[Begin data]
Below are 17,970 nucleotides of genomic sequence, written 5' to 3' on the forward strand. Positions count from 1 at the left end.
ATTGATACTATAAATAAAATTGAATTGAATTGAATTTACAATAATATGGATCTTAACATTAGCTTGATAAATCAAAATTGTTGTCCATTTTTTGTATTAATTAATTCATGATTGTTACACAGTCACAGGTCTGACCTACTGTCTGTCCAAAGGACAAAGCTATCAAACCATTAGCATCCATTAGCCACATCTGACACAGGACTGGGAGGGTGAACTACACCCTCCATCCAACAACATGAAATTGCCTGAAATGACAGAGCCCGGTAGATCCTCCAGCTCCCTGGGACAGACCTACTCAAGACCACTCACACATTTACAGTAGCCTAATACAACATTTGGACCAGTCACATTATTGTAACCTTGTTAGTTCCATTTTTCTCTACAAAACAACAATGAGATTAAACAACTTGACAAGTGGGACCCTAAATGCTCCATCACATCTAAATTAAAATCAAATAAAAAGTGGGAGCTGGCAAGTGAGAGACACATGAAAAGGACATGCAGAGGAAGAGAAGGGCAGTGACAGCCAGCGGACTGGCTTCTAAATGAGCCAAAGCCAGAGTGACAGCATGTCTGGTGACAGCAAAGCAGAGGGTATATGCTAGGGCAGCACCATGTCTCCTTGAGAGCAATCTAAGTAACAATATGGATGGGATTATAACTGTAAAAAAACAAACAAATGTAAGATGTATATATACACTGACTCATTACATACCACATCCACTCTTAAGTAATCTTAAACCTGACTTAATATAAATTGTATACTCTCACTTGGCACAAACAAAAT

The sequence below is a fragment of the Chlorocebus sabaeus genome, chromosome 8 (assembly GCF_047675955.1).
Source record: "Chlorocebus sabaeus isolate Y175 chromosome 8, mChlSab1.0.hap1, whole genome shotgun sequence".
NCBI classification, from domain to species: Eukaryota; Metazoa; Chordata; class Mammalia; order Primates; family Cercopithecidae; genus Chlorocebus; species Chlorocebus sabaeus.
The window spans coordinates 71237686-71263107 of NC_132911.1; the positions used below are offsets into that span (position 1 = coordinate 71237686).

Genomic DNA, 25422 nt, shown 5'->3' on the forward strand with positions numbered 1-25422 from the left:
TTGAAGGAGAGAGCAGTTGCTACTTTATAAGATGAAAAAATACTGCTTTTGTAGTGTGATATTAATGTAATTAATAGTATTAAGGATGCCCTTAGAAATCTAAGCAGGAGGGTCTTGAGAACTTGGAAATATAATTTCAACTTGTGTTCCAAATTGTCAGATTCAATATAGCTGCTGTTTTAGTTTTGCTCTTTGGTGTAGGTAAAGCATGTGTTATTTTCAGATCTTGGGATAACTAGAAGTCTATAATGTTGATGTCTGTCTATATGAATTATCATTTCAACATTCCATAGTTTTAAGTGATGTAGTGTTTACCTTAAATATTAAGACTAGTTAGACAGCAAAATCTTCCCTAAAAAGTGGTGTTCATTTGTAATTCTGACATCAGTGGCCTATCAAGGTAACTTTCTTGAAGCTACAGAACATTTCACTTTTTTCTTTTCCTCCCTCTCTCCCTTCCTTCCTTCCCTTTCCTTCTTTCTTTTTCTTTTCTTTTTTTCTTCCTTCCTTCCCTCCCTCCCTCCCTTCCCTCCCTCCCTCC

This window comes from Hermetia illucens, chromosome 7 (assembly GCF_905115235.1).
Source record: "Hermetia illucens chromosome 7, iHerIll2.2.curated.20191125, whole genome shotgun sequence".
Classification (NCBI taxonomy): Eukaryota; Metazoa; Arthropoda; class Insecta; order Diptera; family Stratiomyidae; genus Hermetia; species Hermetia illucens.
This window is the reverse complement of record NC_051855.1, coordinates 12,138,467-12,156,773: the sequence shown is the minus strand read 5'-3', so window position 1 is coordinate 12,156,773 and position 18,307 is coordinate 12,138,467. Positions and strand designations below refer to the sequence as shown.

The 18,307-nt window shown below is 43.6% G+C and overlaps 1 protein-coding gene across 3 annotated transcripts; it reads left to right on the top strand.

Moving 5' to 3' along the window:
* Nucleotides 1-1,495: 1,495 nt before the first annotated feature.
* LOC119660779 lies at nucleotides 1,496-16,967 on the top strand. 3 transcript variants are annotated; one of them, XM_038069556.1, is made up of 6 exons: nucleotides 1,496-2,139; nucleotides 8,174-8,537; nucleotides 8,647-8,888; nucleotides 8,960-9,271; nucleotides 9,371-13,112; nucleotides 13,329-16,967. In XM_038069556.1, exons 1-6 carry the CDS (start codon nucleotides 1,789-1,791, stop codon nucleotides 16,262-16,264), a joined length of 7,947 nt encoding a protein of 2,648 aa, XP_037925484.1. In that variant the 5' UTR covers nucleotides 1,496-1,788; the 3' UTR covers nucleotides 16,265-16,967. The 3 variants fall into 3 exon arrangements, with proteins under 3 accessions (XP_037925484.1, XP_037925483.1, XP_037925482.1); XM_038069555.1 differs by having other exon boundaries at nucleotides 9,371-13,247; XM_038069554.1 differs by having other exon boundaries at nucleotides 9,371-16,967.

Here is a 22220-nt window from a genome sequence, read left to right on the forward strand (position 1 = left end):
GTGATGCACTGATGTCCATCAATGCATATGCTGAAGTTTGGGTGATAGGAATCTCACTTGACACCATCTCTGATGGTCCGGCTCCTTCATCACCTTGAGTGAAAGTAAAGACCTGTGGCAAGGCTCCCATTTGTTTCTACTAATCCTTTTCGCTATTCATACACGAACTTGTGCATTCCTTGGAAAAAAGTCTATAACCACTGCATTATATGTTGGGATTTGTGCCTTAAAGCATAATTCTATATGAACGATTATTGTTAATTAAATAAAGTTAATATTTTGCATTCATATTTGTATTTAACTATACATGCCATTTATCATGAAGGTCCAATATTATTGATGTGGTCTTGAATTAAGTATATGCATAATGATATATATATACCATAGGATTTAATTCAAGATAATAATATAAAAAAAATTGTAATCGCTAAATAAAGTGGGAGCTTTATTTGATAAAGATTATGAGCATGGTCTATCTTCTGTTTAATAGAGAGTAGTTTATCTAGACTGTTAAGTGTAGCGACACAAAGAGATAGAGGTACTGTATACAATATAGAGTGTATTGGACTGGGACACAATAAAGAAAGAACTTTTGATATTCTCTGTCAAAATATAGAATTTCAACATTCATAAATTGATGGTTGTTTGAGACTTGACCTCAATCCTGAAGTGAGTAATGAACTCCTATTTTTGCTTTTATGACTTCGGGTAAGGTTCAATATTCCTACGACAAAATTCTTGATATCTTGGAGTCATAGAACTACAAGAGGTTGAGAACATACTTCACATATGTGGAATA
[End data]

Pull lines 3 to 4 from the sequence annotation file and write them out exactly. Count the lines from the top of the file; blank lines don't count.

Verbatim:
The sequence below is a fragment of the Chlorocebus sabaeus genome, chromosome 8 (assembly GCF_047675955.1).
Source record: "Chlorocebus sabaeus isolate Y175 chromosome 8, mChlSab1.0.hap1, whole genome shotgun sequence".